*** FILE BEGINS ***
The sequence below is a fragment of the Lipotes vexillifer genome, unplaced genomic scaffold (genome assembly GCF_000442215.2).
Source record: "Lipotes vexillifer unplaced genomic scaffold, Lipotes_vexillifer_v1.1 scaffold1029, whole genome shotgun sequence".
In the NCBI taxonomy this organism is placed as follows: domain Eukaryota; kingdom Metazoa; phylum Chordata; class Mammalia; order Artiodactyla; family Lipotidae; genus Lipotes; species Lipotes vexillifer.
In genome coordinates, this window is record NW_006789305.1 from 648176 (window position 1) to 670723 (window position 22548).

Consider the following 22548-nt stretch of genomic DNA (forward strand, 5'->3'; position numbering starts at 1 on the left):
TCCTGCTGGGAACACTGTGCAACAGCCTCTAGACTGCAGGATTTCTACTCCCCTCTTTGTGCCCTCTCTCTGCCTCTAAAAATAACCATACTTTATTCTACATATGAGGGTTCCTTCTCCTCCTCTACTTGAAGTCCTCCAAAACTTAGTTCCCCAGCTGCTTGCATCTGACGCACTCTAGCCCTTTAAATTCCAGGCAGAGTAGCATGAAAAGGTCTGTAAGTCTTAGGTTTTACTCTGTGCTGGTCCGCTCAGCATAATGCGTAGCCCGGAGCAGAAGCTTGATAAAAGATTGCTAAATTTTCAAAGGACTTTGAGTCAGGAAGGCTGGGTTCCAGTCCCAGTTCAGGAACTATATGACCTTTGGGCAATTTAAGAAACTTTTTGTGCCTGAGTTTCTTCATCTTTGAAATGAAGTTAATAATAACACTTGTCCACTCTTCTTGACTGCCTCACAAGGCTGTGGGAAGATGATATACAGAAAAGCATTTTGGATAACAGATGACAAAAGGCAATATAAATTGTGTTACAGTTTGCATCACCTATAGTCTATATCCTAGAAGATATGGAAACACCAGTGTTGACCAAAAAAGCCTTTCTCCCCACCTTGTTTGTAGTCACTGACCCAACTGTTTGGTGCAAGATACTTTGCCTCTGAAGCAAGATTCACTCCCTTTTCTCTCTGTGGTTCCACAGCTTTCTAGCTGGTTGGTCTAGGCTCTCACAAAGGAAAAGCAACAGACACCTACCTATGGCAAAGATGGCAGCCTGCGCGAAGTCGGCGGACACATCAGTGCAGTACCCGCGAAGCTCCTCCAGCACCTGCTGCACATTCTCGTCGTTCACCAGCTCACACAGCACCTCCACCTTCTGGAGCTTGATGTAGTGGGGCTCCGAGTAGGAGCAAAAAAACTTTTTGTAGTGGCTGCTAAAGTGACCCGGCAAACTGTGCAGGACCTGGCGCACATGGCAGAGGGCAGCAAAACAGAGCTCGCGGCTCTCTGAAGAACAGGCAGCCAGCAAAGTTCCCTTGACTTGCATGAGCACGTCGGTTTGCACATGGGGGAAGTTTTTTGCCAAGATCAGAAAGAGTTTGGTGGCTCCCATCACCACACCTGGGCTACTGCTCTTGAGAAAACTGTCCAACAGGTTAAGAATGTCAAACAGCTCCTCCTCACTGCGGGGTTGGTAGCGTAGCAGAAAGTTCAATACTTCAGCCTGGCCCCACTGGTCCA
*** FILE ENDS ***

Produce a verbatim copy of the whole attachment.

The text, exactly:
The sequence below is a fragment of the Lipotes vexillifer genome, unplaced genomic scaffold (genome assembly GCF_000442215.2).
Source record: "Lipotes vexillifer unplaced genomic scaffold, Lipotes_vexillifer_v1.1 scaffold1029, whole genome shotgun sequence".
In the NCBI taxonomy this organism is placed as follows: domain Eukaryota; kingdom Metazoa; phylum Chordata; class Mammalia; order Artiodactyla; family Lipotidae; genus Lipotes; species Lipotes vexillifer.
In genome coordinates, this window is record NW_006789305.1 from 648176 (window position 1) to 670723 (window position 22548).

Consider the following 22548-nt stretch of genomic DNA (forward strand, 5'->3'; position numbering starts at 1 on the left):
TCCTGCTGGGAACACTGTGCAACAGCCTCTAGACTGCAGGATTTCTACTCCCCTCTTTGTGCCCTCTCTCTGCCTCTAAAAATAACCATACTTTATTCTACATATGAGGGTTCCTTCTCCTCCTCTACTTGAAGTCCTCCAAAACTTAGTTCCCCAGCTGCTTGCATCTGACGCACTCTAGCCCTTTAAATTCCAGGCAGAGTAGCATGAAAAGGTCTGTAAGTCTTAGGTTTTACTCTGTGCTGGTCCGCTCAGCATAATGCGTAGCCCGGAGCAGAAGCTTGATAAAAGATTGCTAAATTTTCAAAGGACTTTGAGTCAGGAAGGCTGGGTTCCAGTCCCAGTTCAGGAACTATATGACCTTTGGGCAATTTAAGAAACTTTTTGTGCCTGAGTTTCTTCATCTTTGAAATGAAGTTAATAATAACACTTGTCCACTCTTCTTGACTGCCTCACAAGGCTGTGGGAAGATGATATACAGAAAAGCATTTTGGATAACAGATGACAAAAGGCAATATAAATTGTGTTACAGTTTGCATCACCTATAGTCTATATCCTAGAAGATATGGAAACACCAGTGTTGACCAAAAAAGCCTTTCTCCCCACCTTGTTTGTAGTCACTGACCCAACTGTTTGGTGCAAGATACTTTGCCTCTGAAGCAAGATTCACTCCCTTTTCTCTCTGTGGTTCCACAGCTTTCTAGCTGGTTGGTCTAGGCTCTCACAAAGGAAAAGCAACAGACACCTACCTATGGCAAAGATGGCAGCCTGCGCGAAGTCGGCGGACACATCAGTGCAGTACCCGCGAAGCTCCTCCAGCACCTGCTGCACATTCTCGTCGTTCACCAGCTCACACAGCACCTCCACCTTCTGGAGCTTGATGTAGTGGGGCTCCGAGTAGGAGCAAAAAAACTTTTTGTAGTGGCTGCTAAAGTGACCCGGCAAACTGTGCAGGACCTGGCGCACATGGCAGAGGGCAGCAAAACAGAGCTCGCGGCTCTCTGAAGAACAGGCAGCCAGCAAAGTTCCCTTGACTTGCATGAGCACGTCGGTTTGCACATGGGGGAAGTTTTTTGCCAAGATCAGAAAGAGTTTGGTGGCTCCCATCACCACACCTGGGCTACTGCTCTTGAGAAAACTGTCCAACAGGTTAAGAATGTCAAACAGCTCCTCCTCACTGCGGGGTTGGTAGCGTAGCAGAAAGTTCAATACTTCAGCCTGGCCCCACTGGTCCA